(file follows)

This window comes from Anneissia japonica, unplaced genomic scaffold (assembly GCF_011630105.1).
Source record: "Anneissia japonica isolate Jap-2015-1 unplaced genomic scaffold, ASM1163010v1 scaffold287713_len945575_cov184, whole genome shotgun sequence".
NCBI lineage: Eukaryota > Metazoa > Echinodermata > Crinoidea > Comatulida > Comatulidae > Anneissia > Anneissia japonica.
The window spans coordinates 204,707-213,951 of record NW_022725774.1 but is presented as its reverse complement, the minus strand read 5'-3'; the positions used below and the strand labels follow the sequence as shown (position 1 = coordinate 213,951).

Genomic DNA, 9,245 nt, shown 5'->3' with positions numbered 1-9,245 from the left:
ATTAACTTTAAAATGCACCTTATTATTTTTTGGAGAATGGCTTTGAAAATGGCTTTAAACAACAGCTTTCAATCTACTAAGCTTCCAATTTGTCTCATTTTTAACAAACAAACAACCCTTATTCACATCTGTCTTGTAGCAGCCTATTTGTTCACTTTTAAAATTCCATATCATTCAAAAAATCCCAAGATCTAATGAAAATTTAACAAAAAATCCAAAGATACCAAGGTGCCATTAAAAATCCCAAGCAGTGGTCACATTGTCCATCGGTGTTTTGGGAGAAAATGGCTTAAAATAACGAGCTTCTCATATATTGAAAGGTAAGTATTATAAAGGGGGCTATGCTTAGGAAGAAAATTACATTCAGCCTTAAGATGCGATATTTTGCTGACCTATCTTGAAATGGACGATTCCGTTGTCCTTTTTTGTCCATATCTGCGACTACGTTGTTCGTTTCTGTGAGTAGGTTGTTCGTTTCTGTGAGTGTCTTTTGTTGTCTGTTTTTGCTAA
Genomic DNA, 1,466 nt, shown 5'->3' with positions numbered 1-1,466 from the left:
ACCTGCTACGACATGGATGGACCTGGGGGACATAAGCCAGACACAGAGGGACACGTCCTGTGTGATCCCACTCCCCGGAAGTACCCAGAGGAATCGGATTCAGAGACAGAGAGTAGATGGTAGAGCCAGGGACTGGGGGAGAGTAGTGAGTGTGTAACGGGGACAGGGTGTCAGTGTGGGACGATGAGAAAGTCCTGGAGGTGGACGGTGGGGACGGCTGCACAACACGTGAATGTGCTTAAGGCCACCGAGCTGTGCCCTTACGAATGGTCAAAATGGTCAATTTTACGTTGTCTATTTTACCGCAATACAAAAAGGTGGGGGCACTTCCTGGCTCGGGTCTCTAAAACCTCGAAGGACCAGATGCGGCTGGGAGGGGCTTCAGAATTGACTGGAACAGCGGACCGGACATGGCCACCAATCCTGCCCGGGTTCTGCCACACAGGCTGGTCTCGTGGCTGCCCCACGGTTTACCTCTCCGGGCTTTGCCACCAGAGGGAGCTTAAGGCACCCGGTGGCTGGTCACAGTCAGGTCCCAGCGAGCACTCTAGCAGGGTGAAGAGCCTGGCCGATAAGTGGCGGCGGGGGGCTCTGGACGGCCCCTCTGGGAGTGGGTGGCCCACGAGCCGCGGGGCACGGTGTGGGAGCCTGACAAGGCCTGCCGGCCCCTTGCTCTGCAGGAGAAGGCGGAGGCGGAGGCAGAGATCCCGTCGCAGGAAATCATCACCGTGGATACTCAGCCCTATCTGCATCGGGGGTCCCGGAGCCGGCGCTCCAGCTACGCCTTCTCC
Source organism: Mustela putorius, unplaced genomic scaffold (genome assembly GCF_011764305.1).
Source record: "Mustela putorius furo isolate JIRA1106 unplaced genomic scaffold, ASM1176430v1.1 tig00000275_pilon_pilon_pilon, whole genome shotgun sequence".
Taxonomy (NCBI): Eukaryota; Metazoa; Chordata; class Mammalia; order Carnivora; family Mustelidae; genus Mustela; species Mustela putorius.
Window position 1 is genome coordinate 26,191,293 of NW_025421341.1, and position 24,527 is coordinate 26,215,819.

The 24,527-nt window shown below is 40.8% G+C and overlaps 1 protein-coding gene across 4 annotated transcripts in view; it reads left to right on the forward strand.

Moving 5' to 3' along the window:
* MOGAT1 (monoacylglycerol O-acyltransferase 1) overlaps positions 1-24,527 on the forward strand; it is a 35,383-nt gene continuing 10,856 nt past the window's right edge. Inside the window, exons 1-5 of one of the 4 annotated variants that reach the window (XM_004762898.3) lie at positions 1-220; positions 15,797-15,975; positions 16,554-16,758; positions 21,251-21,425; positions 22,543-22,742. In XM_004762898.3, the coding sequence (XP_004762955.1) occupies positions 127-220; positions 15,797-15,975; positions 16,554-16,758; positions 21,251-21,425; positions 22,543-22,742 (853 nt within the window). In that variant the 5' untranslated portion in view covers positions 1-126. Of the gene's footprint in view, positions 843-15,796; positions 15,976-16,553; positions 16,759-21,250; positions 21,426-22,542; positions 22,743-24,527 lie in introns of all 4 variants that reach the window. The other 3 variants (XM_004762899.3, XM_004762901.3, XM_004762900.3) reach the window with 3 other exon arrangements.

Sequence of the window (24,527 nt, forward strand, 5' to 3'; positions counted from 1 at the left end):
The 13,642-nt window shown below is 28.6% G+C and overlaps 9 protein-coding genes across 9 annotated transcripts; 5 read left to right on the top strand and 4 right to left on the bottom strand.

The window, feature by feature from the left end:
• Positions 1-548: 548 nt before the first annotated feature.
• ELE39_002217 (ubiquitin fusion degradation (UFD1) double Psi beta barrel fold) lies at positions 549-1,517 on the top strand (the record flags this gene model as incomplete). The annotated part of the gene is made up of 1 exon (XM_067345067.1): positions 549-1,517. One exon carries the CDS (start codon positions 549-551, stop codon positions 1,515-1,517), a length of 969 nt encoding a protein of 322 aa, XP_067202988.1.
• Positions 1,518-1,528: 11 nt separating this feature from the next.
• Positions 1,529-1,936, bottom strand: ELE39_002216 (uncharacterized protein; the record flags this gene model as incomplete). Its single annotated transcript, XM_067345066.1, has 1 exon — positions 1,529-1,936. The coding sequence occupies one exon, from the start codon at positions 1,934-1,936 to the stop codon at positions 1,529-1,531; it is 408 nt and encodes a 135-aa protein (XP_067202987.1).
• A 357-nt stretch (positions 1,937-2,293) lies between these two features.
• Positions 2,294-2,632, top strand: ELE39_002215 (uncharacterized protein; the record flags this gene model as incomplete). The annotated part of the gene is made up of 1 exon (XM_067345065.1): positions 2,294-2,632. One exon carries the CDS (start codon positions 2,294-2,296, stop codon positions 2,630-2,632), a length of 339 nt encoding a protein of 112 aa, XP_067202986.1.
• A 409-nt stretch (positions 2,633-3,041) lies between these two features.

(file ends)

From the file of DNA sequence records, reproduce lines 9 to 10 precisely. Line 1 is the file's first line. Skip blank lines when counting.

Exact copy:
Source organism: Mustela putorius, unplaced genomic scaffold (genome assembly GCF_011764305.1).
Source record: "Mustela putorius furo isolate JIRA1106 unplaced genomic scaffold, ASM1176430v1.1 tig00000275_pilon_pilon_pilon, whole genome shotgun sequence".